Risk of post-cesarean infection up for overweight, obese

Risk of post-cesarean infection up for overweight, obese
About 10 percent of U.K. women who undergo cesarean section develop a surgical site infection, with the odds significantly increased for overweight or obese women, according to a study published in the October issue of BJOG: An International Journal of Obstetrics and Gynaecology.

(HealthDay)—About 10 percent of U.K. women who undergo cesarean section develop a surgical site infection, with the odds significantly increased for overweight or obese women, according to a study published in the October issue of BJOG: An International Journal of Obstetrics and Gynaecology.

To assess the frequency and risk factors for surgical site infections following cesarean section, Catherine Wloch, of the in London, and associates conducted a prospective study of 4,107 women who underwent cesarean section at 14 hospitals in England between April and September of 2009.

The researchers found that 394 women (9.6 percent) developed a post-cesarean section surgical site infection, and 0.6 percent were readmitted for treatment of the infection. Major independent risk factors for infection included being overweight or obese ( [BMI] of 25 to 30 kg/m²: odds ratio [OR], 1.6, and BMI of 30 to 35 kg/m²: OR, 3.7—both compared with BMI of 18.5 to 25 kg/m²). Surgical site infection was significantly more likely among younger women (age 20 or younger versus 25 to 30: OR, 1.9) and for operations performed by an associate specialist and staff grade surgeons versus consultants (OR, 1.6; 95 percent confidence interval, 1.0 to 2.4).

"Given the number of women delivering by cesarean section in the U.K., substantial costs will be incurred as a result of these infections," the authors write." Prevention of these infections should be a clinical and public health priority."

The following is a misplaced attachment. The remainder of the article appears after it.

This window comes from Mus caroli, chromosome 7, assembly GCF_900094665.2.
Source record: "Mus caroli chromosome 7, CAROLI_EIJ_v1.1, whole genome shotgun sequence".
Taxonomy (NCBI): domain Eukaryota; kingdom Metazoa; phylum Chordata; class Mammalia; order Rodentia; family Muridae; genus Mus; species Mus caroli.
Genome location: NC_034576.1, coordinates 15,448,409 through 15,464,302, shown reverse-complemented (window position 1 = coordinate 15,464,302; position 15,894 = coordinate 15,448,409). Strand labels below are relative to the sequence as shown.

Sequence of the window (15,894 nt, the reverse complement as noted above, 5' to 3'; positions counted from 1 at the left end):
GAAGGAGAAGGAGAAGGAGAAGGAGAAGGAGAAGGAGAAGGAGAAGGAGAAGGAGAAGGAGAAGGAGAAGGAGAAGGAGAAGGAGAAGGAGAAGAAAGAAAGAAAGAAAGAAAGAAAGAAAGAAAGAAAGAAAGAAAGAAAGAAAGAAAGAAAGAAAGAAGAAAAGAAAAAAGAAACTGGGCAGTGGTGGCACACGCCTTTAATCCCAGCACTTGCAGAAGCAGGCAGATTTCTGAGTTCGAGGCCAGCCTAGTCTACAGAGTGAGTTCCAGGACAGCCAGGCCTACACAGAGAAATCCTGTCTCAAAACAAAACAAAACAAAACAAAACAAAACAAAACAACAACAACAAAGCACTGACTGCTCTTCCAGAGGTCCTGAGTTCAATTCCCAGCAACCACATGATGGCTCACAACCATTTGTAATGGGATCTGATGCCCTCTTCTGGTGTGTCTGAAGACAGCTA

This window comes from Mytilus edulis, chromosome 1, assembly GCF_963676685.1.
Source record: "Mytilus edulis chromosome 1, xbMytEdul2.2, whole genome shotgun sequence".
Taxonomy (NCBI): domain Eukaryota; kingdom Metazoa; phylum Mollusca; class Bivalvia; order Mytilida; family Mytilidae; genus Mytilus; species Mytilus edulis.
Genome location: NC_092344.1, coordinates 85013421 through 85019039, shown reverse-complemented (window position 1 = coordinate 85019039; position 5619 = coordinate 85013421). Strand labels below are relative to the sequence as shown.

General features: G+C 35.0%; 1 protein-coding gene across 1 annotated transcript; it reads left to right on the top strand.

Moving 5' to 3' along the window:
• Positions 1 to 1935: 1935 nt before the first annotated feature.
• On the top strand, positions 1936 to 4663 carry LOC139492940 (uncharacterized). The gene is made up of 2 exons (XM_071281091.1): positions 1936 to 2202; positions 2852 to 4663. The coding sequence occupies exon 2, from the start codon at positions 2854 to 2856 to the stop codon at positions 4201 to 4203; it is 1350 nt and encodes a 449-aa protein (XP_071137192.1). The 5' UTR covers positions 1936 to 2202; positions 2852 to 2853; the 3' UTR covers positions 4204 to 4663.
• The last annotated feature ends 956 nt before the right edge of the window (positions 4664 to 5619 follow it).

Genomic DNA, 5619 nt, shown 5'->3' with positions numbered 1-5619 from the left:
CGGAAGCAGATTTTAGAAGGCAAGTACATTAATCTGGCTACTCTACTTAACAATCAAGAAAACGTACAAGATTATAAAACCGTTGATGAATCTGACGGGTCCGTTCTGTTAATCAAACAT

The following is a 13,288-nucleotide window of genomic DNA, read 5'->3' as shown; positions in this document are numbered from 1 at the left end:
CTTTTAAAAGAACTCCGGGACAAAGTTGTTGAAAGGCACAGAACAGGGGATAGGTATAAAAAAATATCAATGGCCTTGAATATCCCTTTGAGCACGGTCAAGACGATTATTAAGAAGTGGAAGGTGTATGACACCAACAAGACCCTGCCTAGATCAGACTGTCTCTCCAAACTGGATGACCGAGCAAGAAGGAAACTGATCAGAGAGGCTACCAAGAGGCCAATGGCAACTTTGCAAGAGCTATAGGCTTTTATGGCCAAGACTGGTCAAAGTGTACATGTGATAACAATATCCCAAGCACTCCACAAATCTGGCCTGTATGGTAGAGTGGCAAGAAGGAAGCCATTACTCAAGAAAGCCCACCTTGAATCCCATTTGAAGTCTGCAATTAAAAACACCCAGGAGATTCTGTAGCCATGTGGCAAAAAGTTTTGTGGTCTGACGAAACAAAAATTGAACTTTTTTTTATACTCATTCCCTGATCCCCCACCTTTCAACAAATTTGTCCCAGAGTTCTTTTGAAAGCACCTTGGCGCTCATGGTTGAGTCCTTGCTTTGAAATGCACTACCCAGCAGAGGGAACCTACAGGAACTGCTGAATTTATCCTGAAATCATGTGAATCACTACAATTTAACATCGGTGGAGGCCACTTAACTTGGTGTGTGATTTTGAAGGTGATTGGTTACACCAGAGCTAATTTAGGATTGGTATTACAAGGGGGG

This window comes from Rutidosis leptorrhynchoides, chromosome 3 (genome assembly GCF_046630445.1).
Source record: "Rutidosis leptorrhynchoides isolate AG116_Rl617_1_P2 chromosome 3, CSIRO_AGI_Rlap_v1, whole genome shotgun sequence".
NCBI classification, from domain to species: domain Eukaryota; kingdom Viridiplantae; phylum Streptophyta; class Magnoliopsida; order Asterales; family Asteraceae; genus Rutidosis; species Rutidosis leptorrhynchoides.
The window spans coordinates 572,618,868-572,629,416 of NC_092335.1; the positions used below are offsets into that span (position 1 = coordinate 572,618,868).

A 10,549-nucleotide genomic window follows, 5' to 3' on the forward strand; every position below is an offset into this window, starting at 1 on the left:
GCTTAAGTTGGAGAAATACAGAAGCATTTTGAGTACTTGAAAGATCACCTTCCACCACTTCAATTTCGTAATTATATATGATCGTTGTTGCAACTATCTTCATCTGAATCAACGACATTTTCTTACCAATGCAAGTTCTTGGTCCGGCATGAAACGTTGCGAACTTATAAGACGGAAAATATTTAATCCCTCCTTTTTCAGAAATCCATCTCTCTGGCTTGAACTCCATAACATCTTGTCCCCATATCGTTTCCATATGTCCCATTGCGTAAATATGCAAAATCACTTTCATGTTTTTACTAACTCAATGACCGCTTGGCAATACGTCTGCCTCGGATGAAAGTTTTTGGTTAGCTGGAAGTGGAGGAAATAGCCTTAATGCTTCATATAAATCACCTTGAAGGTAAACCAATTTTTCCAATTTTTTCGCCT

More information: Abstract
Full Text (subscription or payment may be required)

add to favorites email to friend print save as pdf

Related Stories

Reduced baby risk from another cesarean

Mar 13, 2012

A major study led by the University of Adelaide has found that women who have had one prior cesarean can lower the risk of death and serious complications for their next baby - and themselves - by electing to have another ...

Recommended for you

High-intensity ultrasound OK for cesarean scar pregnancy

Oct 09, 2014

(HealthDay)—High-intensity focused ultrasound (HIFU) can play a role in treating cesarean scar pregnancy (CSP), according to a small study published in the October issue of the American Journal of Obstetrics & ...

Timing of epidural is up to the mother

Oct 08, 2014

When a woman is in labour, the appropriate time to give an epidural during childbirth is when she asks for it, a new study suggests. Published in The Cochrane Library, the systematic review compared early and late epidur ...

User comments